- Fellowship year:2012-2013
- University: University of Michigan
- Dissertation Topic/Category: United States
- Dissertation Title: The American Reformation: The Politics of Religious Liberty, Charleston and New York, 1770-1830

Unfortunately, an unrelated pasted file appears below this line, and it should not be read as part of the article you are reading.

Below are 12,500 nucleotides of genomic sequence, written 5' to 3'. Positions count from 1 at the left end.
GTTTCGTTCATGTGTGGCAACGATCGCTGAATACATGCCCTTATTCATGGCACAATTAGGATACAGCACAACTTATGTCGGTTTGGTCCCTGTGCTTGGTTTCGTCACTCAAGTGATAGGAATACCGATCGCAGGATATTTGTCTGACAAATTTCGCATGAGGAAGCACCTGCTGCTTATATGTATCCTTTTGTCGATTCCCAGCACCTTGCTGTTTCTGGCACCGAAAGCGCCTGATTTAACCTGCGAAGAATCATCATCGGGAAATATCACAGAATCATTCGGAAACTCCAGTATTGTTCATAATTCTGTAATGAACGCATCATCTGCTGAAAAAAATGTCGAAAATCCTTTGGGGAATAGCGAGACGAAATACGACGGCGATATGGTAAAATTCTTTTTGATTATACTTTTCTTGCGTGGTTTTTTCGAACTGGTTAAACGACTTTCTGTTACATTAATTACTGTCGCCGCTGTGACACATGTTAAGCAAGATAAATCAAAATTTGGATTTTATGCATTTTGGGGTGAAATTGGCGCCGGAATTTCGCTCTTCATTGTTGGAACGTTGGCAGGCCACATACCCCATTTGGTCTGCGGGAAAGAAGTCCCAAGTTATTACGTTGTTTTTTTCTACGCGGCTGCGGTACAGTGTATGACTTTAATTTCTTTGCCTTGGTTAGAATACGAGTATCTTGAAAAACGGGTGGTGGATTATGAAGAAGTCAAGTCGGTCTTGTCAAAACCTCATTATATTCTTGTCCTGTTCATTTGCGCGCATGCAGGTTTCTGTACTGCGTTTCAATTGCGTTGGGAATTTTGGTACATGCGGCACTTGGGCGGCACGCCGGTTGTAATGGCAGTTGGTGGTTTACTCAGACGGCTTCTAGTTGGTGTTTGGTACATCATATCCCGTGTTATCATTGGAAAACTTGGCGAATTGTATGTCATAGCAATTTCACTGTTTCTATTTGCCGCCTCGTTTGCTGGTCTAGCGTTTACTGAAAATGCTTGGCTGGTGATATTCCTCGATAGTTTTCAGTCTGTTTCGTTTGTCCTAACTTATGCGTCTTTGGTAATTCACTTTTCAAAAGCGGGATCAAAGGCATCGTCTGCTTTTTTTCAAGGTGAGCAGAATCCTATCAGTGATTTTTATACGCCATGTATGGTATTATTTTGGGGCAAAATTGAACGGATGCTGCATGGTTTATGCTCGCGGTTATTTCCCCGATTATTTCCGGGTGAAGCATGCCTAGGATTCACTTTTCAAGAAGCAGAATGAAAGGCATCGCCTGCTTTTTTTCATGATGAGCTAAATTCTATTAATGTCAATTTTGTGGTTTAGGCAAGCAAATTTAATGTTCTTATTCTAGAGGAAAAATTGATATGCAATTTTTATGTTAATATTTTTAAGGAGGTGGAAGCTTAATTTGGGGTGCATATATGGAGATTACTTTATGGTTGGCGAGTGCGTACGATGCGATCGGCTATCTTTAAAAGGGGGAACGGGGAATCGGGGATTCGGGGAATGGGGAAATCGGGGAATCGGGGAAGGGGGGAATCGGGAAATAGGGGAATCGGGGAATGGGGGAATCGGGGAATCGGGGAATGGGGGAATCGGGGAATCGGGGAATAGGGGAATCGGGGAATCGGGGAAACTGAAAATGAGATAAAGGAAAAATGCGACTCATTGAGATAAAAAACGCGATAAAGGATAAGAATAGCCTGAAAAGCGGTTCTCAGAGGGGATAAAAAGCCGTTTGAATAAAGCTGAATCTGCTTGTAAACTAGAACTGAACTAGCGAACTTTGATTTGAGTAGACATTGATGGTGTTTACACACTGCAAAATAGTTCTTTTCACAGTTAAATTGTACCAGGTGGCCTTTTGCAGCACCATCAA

This dissertation argues that churches were important sites in which early Americans invented and participated in politics. Revolutionary Charlestonians and New Yorkers- Protestant, Catholic, and Jewish alike- self-consciously engaged in a reformation of their religious societies and, as a result, forged new patterns of religious conflict and accommodation that shaped how they understood government, partisanship, toleration, and pluralism. Practical politics took place every week in religious societies (not just on Election Day), making them more important sites to help us understand the mechanics, culture, and lived experiences of early national politics. This work draws on church records, personal papers, court cases, controversial literature, pamphlets, and periodicals, and brings together diverse historiographies such as Atlantic history, Early Modern European history, and political theory. Through these literatures and sources, this study provides important insights into the practice of politics, the boundaries between church and state, and the uses and abuses of religious difference in the founding of a liberal democracy.